Franklin even suggested the name "Gulf Stream," even though it is a huge, circular motion in the Atlantic Ocean and has little to do with the Gulf of Mexico. 
    Later, corrections to Franklin's postulates were made for ocean bottom changes, declinations of the moon and surface wind effects. Most agree, though, when all the temporary changes are accounted for, the Gulf Stream is accurately predictable and over a great period of time is immutable. 
    Today, northbound ships choose the maximum velocity stream current while southbound ships hug the outer edges to conserve fuel. One problem is that the stream does not have definitive banks and meanders back and forth as well as in width as it proceeds north. The maximum current off the coast of Florida ranges from two to four knots, although speeds of eight knots have been reported. Its width varies, but generally is 40 to 50 miles in width. Its volume through the Florida Straits is about 30 million cubic meters per second - that is a lot of sea water! For a comparison, the combined volume of all the rivers that empty the Atlantic is about 0.6 million cubic meters per second.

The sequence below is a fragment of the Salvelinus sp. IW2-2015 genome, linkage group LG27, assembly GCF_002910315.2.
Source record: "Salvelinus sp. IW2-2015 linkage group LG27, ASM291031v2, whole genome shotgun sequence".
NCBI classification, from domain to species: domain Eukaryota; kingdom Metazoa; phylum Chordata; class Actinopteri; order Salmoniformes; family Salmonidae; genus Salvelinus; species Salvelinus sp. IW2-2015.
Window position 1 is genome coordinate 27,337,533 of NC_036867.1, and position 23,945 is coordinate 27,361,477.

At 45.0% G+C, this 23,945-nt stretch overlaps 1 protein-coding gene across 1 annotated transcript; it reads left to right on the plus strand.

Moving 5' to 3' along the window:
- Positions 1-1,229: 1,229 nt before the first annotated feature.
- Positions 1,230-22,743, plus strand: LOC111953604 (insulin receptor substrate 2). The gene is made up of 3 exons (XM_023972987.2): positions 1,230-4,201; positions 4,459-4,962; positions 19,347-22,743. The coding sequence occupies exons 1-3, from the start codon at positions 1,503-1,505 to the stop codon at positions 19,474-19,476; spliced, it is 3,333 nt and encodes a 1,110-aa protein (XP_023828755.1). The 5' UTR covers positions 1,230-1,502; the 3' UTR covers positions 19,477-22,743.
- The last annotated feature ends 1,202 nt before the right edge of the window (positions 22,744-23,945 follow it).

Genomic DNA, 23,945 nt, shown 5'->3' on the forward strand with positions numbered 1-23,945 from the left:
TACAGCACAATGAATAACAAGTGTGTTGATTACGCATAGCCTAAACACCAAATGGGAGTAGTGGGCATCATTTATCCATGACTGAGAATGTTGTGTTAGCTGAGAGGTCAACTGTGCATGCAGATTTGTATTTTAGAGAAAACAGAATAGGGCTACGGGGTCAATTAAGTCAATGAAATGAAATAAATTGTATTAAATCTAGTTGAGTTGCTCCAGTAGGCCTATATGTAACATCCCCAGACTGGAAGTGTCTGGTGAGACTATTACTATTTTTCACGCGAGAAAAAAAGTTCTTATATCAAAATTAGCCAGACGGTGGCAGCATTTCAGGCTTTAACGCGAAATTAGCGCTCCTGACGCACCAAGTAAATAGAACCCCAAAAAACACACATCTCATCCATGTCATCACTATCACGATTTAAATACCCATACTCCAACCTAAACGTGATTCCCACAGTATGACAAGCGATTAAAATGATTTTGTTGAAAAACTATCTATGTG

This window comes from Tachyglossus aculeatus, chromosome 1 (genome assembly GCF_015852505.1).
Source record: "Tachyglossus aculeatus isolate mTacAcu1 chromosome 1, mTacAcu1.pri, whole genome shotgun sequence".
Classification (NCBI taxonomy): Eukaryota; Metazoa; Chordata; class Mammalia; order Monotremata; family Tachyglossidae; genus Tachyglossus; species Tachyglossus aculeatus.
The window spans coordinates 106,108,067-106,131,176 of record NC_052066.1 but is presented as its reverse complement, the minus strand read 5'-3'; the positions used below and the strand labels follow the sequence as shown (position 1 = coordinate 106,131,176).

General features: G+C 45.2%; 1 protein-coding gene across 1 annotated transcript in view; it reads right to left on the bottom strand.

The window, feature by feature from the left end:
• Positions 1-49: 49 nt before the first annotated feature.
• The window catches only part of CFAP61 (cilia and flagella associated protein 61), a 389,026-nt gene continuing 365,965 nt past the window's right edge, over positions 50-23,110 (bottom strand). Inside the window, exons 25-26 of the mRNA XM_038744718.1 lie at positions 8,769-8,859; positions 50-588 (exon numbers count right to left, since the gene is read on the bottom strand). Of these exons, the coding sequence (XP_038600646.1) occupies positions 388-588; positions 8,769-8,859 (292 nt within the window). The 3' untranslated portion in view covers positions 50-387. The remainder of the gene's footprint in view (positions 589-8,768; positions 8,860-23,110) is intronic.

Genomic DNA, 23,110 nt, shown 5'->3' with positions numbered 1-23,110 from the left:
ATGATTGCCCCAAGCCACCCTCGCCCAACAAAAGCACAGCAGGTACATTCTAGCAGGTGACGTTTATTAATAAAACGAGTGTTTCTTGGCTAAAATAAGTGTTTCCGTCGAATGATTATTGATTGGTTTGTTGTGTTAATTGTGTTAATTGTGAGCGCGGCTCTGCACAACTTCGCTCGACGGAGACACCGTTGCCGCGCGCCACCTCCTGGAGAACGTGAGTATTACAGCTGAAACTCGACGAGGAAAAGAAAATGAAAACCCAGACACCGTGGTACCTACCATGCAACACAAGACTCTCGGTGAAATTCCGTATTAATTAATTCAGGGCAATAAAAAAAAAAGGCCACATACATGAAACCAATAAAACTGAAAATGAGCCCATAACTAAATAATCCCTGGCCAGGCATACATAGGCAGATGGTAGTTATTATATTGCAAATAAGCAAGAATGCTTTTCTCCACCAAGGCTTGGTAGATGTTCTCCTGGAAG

The Gulf Stream was probably the vehicle that carried the strange woods and fruits found on the shores of Europe long before Columbus sailed.